Golf drills are one of the best ways to make your practice time more effective, and build real skills that you can bring out to the course. Most golfers fall victim to what is as “zombie range sessions” where they end up in a pattern of hitting the same shots over and over again. They are not learning, challenging themselves, or doing much to improve their games. Don’t become a golf zombie!
A quality set of golf drills can fix this problem, and get you focused. This is exactly why we built a library of content for our Insider Members. We have performance games, video lessons, and much more from some of the top instructors in the game.
Here are five golf drills highly recommended for a golfer of any level:
Impact Location Challenge
Where you are striking the ball on the face of your irons and driver is crucially important to your success on the course. The problem is that most golfers have no idea where their impact tendencies are, and have never tried to fix them.
For this drill you will need a dry eraser pen and Dr. Scholls Odor X spray. For your irons you will simply make a small mark on the back of your ball with a dry-eraser pen, and your impact location will show up on the face of your iron. If you’re hitting your driver, spray the face with Dr. Scholls.
Your first goal is to establish if you have any kind of tendencies. Are you striking it more towards the heel of the face, or the toe?
Next comes the fun part, and a real skill-building exercise. Try to strike various parts of the face of the club on purpose. With your irons try to get it closer to the heel or the toe, and then go for the sweet spot. With your driver you can do the same thing, and even try to hit the ball lower or higher on the face. This is one of the best golf drills out there, and you will be surprised how much you can learn about your swing.
Hank Haney spoke a lot about his work with Tiger Woods in his tell-all book. One of the main golf drills he would have Tiger do is to perform all of the “9 shots.” Essentially it’s a variation of each shot shape with a different trajectory. So you take low, mid, high and mix it with draw, straight, fade.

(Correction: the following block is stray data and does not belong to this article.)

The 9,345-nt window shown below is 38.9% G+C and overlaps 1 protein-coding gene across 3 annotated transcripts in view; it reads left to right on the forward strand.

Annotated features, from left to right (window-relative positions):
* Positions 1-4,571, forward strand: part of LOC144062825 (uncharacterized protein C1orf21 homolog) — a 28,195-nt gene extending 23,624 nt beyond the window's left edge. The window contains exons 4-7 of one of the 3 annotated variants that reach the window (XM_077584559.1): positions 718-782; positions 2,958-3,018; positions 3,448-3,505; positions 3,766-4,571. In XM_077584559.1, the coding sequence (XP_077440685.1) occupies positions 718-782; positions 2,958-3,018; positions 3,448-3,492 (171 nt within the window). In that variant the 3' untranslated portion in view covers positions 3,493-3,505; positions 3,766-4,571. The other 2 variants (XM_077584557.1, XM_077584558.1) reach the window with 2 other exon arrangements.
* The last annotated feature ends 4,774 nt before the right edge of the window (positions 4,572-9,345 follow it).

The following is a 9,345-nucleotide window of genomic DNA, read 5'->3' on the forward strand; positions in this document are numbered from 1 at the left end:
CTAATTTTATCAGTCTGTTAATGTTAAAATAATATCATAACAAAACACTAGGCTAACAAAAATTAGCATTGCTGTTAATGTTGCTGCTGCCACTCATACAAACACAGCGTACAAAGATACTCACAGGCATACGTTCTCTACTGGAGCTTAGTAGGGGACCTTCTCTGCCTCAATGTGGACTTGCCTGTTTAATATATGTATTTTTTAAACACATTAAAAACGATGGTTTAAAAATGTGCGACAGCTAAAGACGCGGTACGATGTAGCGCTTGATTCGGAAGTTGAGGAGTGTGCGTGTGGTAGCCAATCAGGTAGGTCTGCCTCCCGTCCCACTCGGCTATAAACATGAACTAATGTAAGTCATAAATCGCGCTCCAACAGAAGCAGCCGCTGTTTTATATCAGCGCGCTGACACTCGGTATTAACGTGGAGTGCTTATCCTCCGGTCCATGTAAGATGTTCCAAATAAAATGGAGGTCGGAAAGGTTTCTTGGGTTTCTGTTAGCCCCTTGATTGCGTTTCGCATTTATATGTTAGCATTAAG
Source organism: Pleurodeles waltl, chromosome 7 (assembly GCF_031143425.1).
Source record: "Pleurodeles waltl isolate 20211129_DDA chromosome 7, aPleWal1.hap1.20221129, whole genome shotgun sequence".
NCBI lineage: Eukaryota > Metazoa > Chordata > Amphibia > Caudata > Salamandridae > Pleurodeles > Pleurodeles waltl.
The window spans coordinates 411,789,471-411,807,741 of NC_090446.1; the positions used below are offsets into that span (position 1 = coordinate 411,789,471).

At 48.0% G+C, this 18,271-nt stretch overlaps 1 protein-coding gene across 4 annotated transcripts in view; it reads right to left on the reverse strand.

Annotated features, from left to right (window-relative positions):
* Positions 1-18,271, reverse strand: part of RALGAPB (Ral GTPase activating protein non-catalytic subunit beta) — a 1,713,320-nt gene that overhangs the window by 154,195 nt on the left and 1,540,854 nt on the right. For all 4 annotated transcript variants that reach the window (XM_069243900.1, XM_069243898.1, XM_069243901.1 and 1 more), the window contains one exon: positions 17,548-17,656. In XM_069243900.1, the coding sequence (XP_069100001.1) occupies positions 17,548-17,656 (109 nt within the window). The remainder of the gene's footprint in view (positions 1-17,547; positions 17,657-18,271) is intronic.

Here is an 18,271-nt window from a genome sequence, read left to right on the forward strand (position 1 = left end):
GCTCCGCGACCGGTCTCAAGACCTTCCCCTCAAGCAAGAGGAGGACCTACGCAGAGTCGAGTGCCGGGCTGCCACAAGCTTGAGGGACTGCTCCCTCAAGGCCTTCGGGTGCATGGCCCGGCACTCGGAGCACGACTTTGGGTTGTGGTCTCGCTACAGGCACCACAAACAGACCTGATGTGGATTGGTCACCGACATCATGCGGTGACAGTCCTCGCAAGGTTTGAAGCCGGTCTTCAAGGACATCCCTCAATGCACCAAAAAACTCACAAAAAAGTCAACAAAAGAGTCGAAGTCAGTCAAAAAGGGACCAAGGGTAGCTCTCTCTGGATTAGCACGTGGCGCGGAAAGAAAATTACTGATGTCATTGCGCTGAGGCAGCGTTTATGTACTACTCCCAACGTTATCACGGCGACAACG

This is a bit advanced for most golfers, and it’s much easier to just experiment with a few and have fun. One way to do it is to take the complete opposite of your normal trajectory. If you usually hit a high fade, try hitting a low hook. This is a great skill-building exercise that will allow you to understand how to manipulate the club in order to change your shot. Additionally, all of those shots will come in handy on the course because as you know, a round of golf will throw many challenges at you!
This is probably the best short-game challenge you can do. It is used by touring professionals, college players, and some of the best teachers out there. Why? Because it will absolutely improve your short game!
Par 18 is quite simple. You choose 9 spots around a practice green. Your goal is to get up and down from each location. Keep playing this game and track your scores every week.
Thread the Needle
This is a great putting drill that will put some pressure on you and help with your speed control. Pick a distance closer to the hole; you can start at around 10 feet.
Your goal on the first putt is to get it past the hole. The next putt should finish short of the hole. The last putt needs to land between your first two putts. If you can successfully accomplish that, then you can move farther away. If you miss, start all over again!
Tee Shot Test
This is a fun little game you can play on the range to help improve your tee-shot accuracy. You are going to build an imaginary fairway that is about 30 yards wide on the practice range. You can start off by hitting 10 shots.
For each shot that lands in the fairway you give yourself the following score: 1 point for an iron, 2 points for a hybrid/fairway wood, and 3 points for a driver.
This will force you to use a little bit of strategy to see what score you can achieve. More importantly you will have real pressure on each shot.